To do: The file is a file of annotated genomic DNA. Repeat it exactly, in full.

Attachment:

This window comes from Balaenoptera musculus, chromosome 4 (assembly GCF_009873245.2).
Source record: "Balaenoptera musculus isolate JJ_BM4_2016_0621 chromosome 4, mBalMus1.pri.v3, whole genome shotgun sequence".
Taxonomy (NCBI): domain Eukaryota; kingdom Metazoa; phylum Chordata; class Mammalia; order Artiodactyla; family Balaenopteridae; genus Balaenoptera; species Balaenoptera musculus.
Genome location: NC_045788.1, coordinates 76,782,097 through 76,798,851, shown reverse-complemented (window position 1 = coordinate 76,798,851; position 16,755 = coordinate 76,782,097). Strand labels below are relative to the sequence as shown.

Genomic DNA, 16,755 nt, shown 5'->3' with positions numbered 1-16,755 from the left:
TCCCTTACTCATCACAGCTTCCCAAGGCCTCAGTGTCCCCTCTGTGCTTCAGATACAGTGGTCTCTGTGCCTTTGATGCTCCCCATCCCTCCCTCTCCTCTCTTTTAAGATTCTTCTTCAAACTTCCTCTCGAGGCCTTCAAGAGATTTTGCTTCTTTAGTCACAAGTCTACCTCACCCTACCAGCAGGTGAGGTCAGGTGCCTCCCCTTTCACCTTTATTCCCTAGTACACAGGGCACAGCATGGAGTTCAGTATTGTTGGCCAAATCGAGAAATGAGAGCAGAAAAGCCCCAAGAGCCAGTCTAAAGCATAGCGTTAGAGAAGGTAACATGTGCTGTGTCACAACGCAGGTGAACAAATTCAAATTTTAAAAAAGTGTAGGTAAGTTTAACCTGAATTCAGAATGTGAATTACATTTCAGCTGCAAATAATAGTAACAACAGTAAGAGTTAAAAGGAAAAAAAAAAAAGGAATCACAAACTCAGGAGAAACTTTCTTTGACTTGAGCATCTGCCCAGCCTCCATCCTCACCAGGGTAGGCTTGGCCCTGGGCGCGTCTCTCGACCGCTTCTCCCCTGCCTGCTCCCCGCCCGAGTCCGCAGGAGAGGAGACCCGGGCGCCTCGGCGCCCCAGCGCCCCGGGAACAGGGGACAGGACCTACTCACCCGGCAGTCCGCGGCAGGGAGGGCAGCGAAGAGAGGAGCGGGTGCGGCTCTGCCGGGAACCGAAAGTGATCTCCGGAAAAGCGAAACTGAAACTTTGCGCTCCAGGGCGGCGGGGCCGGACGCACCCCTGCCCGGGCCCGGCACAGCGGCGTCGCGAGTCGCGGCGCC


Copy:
This window comes from Balaenoptera musculus, chromosome 4 (assembly GCF_009873245.2).
Source record: "Balaenoptera musculus isolate JJ_BM4_2016_0621 chromosome 4, mBalMus1.pri.v3, whole genome shotgun sequence".
Taxonomy (NCBI): domain Eukaryota; kingdom Metazoa; phylum Chordata; class Mammalia; order Artiodactyla; family Balaenopteridae; genus Balaenoptera; species Balaenoptera musculus.
Genome location: NC_045788.1, coordinates 76,782,097 through 76,798,851, shown reverse-complemented (window position 1 = coordinate 76,798,851; position 16,755 = coordinate 76,782,097). Strand labels below are relative to the sequence as shown.

Genomic DNA, 16,755 nt, shown 5'->3' with positions numbered 1-16,755 from the left:
TCCCTTACTCATCACAGCTTCCCAAGGCCTCAGTGTCCCCTCTGTGCTTCAGATACAGTGGTCTCTGTGCCTTTGATGCTCCCCATCCCTCCCTCTCCTCTCTTTTAAGATTCTTCTTCAAACTTCCTCTCGAGGCCTTCAAGAGATTTTGCTTCTTTAGTCACAAGTCTACCTCACCCTACCAGCAGGTGAGGTCAGGTGCCTCCCCTTTCACCTTTATTCCCTAGTACACAGGGCACAGCATGGAGTTCAGTATTGTTGGCCAAATCGAGAAATGAGAGCAGAAAAGCCCCAAGAGCCAGTCTAAAGCATAGCGTTAGAGAAGGTAACATGTGCTGTGTCACAACGCAGGTGAACAAATTCAAATTTTAAAAAAGTGTAGGTAAGTTTAACCTGAATTCAGAATGTGAATTACATTTCAGCTGCAAATAATAGTAACAACAGTAAGAGTTAAAAGGAAAAAAAAAAAAGGAATCACAAACTCAGGAGAAACTTTCTTTGACTTGAGCATCTGCCCAGCCTCCATCCTCACCAGGGTAGGCTTGGCCCTGGGCGCGTCTCTCGACCGCTTCTCCCCTGCCTGCTCCCCGCCCGAGTCCGCAGGAGAGGAGACCCGGGCGCCTCGGCGCCCCAGCGCCCCGGGAACAGGGGACAGGACCTACTCACCCGGCAGTCCGCGGCAGGGAGGGCAGCGAAGAGAGGAGCGGGTGCGGCTCTGCCGGGAACCGAAAGTGATCTCCGGAAAAGCGAAACTGAAACTTTGCGCTCCAGGGCGGCGGGGCCGGACGCACCCCTGCCCGGGCCCGGCACAGCGGCGTCGCGAGTCGCGGCGCC